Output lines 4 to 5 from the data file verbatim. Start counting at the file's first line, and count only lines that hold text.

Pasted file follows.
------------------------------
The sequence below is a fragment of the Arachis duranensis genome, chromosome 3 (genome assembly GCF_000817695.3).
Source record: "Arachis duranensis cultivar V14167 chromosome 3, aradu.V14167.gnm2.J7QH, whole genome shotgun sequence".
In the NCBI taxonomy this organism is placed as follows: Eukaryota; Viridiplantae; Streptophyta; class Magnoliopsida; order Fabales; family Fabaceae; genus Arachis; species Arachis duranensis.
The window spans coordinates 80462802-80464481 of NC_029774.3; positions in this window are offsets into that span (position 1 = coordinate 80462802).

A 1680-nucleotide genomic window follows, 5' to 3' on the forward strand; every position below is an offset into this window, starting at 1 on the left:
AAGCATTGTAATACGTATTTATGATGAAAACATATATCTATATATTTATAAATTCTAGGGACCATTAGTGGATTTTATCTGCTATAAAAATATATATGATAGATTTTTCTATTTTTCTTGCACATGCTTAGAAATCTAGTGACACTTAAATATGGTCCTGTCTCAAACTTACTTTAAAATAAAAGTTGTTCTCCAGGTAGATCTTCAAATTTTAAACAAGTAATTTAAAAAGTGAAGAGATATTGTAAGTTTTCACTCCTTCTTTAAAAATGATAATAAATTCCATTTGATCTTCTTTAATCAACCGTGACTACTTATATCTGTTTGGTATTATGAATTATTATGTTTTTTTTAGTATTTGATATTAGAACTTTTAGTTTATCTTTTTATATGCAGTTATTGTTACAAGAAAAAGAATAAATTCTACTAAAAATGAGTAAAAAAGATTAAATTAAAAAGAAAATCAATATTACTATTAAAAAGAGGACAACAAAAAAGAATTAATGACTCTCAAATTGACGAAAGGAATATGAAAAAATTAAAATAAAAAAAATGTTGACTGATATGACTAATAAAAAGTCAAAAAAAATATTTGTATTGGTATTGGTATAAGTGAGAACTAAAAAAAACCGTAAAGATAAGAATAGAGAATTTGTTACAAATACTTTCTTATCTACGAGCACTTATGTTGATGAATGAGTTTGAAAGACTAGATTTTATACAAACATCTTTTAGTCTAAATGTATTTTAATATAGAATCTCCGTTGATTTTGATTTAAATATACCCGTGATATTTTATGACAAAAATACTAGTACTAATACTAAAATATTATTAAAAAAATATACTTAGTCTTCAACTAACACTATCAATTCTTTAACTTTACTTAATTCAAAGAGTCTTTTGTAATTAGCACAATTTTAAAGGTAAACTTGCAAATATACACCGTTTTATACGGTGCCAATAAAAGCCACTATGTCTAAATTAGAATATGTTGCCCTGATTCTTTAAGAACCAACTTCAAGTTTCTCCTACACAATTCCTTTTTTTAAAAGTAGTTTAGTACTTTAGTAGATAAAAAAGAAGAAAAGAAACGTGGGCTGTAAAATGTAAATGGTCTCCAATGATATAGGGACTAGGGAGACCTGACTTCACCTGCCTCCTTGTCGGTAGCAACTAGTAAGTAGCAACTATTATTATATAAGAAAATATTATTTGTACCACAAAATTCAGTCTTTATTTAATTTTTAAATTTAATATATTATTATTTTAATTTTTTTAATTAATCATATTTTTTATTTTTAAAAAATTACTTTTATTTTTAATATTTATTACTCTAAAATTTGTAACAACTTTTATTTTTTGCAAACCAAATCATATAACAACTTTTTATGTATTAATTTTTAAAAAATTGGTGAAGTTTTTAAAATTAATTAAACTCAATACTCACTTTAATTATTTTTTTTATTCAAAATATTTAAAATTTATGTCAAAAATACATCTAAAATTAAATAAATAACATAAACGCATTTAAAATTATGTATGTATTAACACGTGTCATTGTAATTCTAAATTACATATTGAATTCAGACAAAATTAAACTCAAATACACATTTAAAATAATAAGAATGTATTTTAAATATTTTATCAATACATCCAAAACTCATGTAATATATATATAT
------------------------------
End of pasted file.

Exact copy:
The window spans coordinates 80462802-80464481 of NC_029774.3; positions in this window are offsets into that span (position 1 = coordinate 80462802).

A 1680-nucleotide genomic window follows, 5' to 3' on the forward strand; every position below is an offset into this window, starting at 1 on the left: